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Wellcome Sanger Institute enables genomic surveillance of drug resistant malaria parasites in Greater Mekong subregion




In-depth genomic surveillance is being used to track drug resistant malaria parasites in the Greater Mekong subregion of Asia, helping to inform what treatments are delivered by public health agencies in South-East Asia.

Market activity in the early morning by the Mekong river in Can Tho, Vietnam
Market activity in the early morning by the Mekong river in Can Tho, Vietnam

The GenRe-Mekong project, involving researchers from the Wellcome Sanger Institute, the University of Oxford, MalariaGEN and partners in the region, has processed 9,623 blood samples from symptomatic patients across eight countries, with the majority from Vietnam, Laos, Cambodia, Thailand, and Myanmar.

DNA analysis, primarily at the Wellcome Sanger Institute, has extracted large amounts of parasite genetic information, which has enabled areas of parasite resistance to specific drugs to be identified, influencing the choice of frontline therapy and choice of interventions.

Dr Christopher Jacob, first author at the Wellcome Sanger Institute, said: “The technology used in this research was created to make genomic surveillance as accessible as possible, so that information could be gathered from some of the region’s most remote locations. By using a single drop of blood for analysis and developing a technology that has low processing costs, it is possible to undertake these large-scale genetic epidemiology surveys. This method could be used across more countries in different endemic regions to help track malaria cases and inform more public health decisions.”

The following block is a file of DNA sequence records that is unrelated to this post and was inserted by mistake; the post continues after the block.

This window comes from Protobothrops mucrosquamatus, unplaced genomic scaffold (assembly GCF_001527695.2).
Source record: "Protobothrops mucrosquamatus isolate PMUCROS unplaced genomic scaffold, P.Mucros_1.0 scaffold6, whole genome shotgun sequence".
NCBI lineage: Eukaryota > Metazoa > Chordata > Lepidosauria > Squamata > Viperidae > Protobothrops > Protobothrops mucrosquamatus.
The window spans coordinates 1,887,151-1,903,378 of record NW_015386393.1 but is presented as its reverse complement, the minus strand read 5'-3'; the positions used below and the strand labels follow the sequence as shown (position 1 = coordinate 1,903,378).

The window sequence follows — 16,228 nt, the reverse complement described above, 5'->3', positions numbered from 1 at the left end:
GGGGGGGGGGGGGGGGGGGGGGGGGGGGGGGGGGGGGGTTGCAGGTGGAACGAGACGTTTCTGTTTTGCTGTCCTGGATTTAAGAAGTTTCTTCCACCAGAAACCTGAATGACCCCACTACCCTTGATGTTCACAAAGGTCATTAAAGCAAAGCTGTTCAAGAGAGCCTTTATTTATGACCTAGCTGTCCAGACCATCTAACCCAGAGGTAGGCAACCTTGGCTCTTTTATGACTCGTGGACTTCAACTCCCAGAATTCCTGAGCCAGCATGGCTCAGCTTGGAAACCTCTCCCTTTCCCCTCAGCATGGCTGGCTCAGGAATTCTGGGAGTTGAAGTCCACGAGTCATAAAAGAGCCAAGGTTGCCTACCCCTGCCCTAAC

Market activity in the early morning by the Mekong river in Can Tho, Vietnam
Market activity in the early morning by the Mekong river in Can Tho, Vietnam

Professor Arjen Dondorp, deputy director and head of malaria and critical care at the Mahidol-Oxford Tropical Medicine Research Unit (MORU) in Bangkok, Thailand, said: “Drug resistant P.falciparum malaria is an important threat to malaria control, particularly in the Greater Mekong subregion, where an intense effort for malaria elimination is ongoing, and will hopefully be successful before the parasite becomes close to untreatable.

“The GenRe-Mekong project works closely with local malaria control programmes, so that they have direct access to the data, facilitating informed decisions on antimalarial drug choices, malaria control and elimination strategies.”

Professor Olivo Miotto, principal investigator of GenRe-Mekong at Mahidol-Oxford Tropical Medicine Research Unit (MORU) in Bangkok, Thailand, and associate professor at the University of Oxford, added: “Malaria is still a major killer disease across the world, and it is great to see what an impact genetic surveillance data can have when it is translated into actionable messages that inform public health decisions.

“This is the first time that such detailed malaria genomic surveillance has been implemented across multiple countries, and it is remarkable how National Malaria Control Programmes and other partners in the Greater Mekong Subregion are working together by sharing data across the region, making this project far more than the sum of its parts.”

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